Floor construction

simmordino

In the Brooder
Sep 30, 2020
6
22
15
Hi. I’m planning on building a new chicken barn and doing research.

Question: most barn type plans have joists on cement block. Why not a think concrete slab?
 

simmordino

In the Brooder
Sep 30, 2020
6
22
15
Hi. I’m planning on building a new chicken barn and doing research.

Question: most barn type plans have joists on cement block. Why not a think concrete slab?
That should’ve said thin, not think. Thank you autocorrect.

Time I get, though setting a cinder block perimeter seems time consuming, but wouldn’t a poured slab avoid the cost of block, joists and ply? I’m also concerned about moisture accumulating under a wood floor in my N.C. clay soil.
 

svh

Songster
Dec 24, 2019
274
1,578
196
Mid Missouri
In my opinion, a concrete floor would be an upgrade to a plywood floor.

I've never had either, so I'm just speculating ..... I have a dirt/gravel floor, and it leaves certain things to be desired, such as clean up, and drainage.

YMMV
 

21hens-incharge

Slightly nuts
Premium Feather Member
Mar 9, 2014
21,040
86,562
1,542
Northern Colorado
That should’ve said thin, not think. Thank you autocorrect.

Time I get, though setting a cinder block perimeter seems time consuming, but wouldn’t a poured slab avoid the cost of block, joists and ply? I’m also concerned about moisture accumulating under a wood floor in my N.C. clay soil.
Wood floors shouldn't be set directly on the ground. There should be an air gap created by blocks as in how a shed is set.

What size chicken barn are you thinking of building?
 

Alaskan

The Frosted Flake
Premium Feather Member
Jul 26, 2008
31,489
59,543
1,342
Kenai Peninsula, Alaska
My Coop
I like the idea of a concrete border/edge with dirt in the middle.

If the surrounding area is properly sculpted the dirt floor should drain well. The concrete edge will keep out predators.

A wood floor over dirt = rodent condominium
 

U_Stormcrow

Songster
Jun 7, 2020
507
925
176
North FL Panhandle Region / Wiregrass
How big? What are your available resources? What are your ground conditions (clay, you said). Rocky clays, or straight clay???

and you are in North Carolina?

I can't answer your questions, but I can run you through the thought process in building my barn, which has a concrete stem wall as its footer, and recycled concrete base for 2/3 of its floor, concrete for 1/3. My hen house is attached to the back, on 4x4 piers set in concrete,, using 2x6 joists 16" on center under a hardieboard floor.

I have a mix of sandy loam, sandy clay, and clay soils, and average 60"+ of rainfall yearly. I was also building onto a hill.

So, considerations. Concrete around here runs about $135/ cu yd. That's cheap - a 10'x10' section, 3" deep (typical floor depth in a 1 story house) is slightly less than a cubic yd of concrete. (Technically, it will cover 106 sq ft). We'll say 96 sq feet instead, the size of three 4x8 sheets of plywood. That's size for a flock of 24 birds.

You can't (prices just spiked) buy good exterior grade 1/2 plywood or OSB, joist hangers, pressure treated 2x6 framing, and exterior grade nails/screws for that price. The concrete floor is also probably faster to assemble.

BUT - without reinforcement, the concrete will crack. You need either rebar or wire grid reinforcement to help it in tension, as concrete is only strong in compression. That adds cost. You also need to level the whole area you are pouring, and frame it and stake it before pouring your concrete, that's cost and (depending on ground) a lot of time to level. Or you build formworks and use concrete to bring the whole thing to level (as I did). Setting a light timber framing on posts/piers on concrete blocks requires much less time preparing the site.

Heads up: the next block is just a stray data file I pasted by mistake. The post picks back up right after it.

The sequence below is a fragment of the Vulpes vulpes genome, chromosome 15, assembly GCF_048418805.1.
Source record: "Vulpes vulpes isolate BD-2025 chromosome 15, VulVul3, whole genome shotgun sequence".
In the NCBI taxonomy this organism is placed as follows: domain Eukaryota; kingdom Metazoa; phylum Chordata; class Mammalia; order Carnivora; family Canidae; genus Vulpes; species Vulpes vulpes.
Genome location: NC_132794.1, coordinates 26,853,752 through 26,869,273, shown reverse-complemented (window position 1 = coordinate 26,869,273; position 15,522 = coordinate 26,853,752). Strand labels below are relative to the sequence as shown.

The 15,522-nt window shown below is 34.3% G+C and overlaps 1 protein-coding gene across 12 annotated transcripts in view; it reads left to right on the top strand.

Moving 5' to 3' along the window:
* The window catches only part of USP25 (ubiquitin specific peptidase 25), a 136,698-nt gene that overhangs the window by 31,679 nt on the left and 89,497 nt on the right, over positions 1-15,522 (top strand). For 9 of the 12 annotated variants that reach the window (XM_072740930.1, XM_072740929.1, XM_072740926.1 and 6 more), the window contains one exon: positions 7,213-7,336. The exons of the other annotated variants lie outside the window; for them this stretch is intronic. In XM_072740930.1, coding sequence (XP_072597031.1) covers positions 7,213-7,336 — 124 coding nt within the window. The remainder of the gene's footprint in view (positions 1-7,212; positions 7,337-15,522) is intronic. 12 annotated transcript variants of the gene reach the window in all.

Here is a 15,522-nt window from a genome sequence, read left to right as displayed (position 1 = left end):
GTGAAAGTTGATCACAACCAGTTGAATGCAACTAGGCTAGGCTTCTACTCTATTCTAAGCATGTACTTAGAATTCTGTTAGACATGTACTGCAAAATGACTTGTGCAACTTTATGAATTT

ALSO, clay soils expand and contract dramatically as they wet/dry, much worse than sandy soils. Its even worse in freeze zones. While you could pour a monolithic (all one piece) slab on grade as has been popular in FL for a century, your slab will be subject to uplift stress from soil movement, which will destroy it in time. To get around that, you need a footer, which has to be below the frost line. In NC, that's 12" - so now you are talking about digging a 15" deep trench, likely 1' wide, around the whole perimeter of the structure, bending and tying steel rebar reinforcement in it, setting it on chairs. More labor, more costs, more concrete. You now need another 1 1/2 cu yd of concrete. Suddenly, costs don't look so great.

and then you call the Concrete Ready-Mix company, and they tell you that there is a "short truck" surcharge for anything under 6 cu yd, that their trucks normally carry either 10 or 12 cu yds of concrete for a job. Your price went up again.

(Or you can rent a mixer, $65-90 a day, and transport bag after bag after 80# bag of concrete, mix, and pour on site. 45 bags of 80# concrete are a cubic yd, and run $5/bag or $225/cu yd - I'll let you work out where one becomes more cost effective than the other)

Because my barn is roughly 17x40, I poured an entire truck of concrete, 10 cu yd, into footers 1' deep, 1' wide, and raised 8" above the highest point of ground contact (FL Hurricane code). I then brought in 17 tons of recycled concrete base (which only cost me about $400) to fill the inside of that concrete pour up to 4" from the top of my concrete to level the ground inside, rented a plate compactor to tamp it all down (1 day, $85), then poured another 6 yd of concrete in the "back room" to create a concrete floor in my shop.